Documents reveal Microsoft pitched facial recognition tech to drug enforcement feds

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Microsoft President Brad Smith speaking at Seattle’s Town Hall in September. (GeekWire Photo / Kevin Lisota)

Microsoft has long cast itself as a moral authority on facial recognition, calling for federal regulation of the technology and pledging not to sell it to police. But emails obtained by the ACLU and released Wednesday show Microsoft repeatedly pitched its facial recognition software to the federal government.

Emails from 2017 and 2018 reveal Microsoft pitched the Drug Enforcement Administration (DEA) on its facial recognition technology and got the agency to pilot it. Microsoft hosted DEA officials for several demos of the product at the company’s office in Virginia, according to the ACLU.

Last week, Microsoft President Brad Smith said the company does not supply facial recognition tech to any police departments in the U.S. and promised that moratorium will continue in the absence of a federal law governing the technology. The announcement followed similar moves by Microsoft competitors. Amazon paused sales of its Rekognition software to law enforcement for one year, after IBM dropped sales of the technology altogether.

The decisions were influenced by a nationwide racial justice movement protesting police violence and putting pressure on tech companies that supply products to law enforcement agencies.

“It’s important to see what IBM has done,” Smith said. “It is important to recognize what Amazon has done. It is obviously similar to what we are doing. But if all of the responsible companies in the country cede this market to those that are not prepared to take a stand, we won’t necessarily serve the national interests or the lives of the black and African American people of this nation well. We need Congress to act, not just tech companies alone.”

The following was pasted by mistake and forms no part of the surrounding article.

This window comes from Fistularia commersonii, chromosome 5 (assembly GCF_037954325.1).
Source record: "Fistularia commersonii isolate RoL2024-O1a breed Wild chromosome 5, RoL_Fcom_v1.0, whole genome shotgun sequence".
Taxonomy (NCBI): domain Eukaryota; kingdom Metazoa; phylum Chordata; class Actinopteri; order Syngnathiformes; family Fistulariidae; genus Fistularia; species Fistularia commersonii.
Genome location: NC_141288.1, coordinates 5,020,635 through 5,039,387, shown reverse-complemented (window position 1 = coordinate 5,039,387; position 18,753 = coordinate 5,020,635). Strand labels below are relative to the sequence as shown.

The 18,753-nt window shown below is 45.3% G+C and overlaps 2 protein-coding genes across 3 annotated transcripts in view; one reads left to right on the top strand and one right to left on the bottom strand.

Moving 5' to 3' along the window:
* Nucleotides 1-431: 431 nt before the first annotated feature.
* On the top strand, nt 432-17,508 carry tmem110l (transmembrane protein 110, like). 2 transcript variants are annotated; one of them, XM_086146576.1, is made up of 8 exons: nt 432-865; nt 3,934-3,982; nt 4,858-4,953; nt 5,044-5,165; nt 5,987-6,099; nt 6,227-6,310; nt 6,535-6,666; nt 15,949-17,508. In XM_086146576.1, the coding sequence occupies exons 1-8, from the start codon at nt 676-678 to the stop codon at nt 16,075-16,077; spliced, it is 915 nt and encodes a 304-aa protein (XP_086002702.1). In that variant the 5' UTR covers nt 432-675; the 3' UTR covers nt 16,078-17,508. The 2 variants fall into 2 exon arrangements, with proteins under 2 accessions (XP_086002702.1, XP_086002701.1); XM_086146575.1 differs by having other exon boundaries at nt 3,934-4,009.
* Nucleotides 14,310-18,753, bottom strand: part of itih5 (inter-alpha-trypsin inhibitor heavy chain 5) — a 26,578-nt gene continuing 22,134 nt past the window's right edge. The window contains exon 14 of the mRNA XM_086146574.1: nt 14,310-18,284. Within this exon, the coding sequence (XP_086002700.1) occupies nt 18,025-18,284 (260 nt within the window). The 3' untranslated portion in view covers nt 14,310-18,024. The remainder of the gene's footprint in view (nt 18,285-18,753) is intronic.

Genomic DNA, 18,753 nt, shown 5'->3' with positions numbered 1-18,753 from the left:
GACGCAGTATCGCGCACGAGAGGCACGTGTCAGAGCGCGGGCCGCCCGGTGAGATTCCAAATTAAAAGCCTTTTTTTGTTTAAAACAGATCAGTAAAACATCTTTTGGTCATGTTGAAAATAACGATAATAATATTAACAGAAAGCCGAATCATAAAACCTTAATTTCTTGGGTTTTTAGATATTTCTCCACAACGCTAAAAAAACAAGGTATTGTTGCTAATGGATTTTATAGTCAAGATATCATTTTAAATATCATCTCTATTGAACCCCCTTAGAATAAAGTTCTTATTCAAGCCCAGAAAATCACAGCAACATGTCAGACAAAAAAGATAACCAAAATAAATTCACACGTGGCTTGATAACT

Microsoft CEO Satya Nadella echoed Smith on Tuesday, telling a group of computer vision researchers that the moratoriums could have negative consequences long-term if U.S. lawmakers fail to enact regulations governing the use of the technology.

“We need to use this moment to advocate for strong national law, otherwise we’ll see responsible companies leaving the market and others stepping in,” Nadella said, addressing the Conference on Computer Vision and Pattern Recognition (CVPR) in a prerecorded conversation Tuesday morning.

Last year, Smith said Microsoft refused to sell its software to a California law enforcement agency that wanted to run face scans “anytime they pulled anyone over.” Microsoft also wouldn’t allow an unnamed city in another country to use the technology on cameras in public spaces.

But the emails obtained by the ACLU paint a more complicated portrait of Microsoft’s facial recognition strategy. Microsoft may be more selective about selling the technology to law enforcement agencies than its rivals but that doesn’t mean the company is staying out of the business altogether.

The ACLU obtained the emails as part of a lawsuit against the DEA and FBI over a lack of transparency in the government’s use of facial recognition technology.

The DEA did not ultimately purchase Microsoft’s product as of November 2018, according to the emails.

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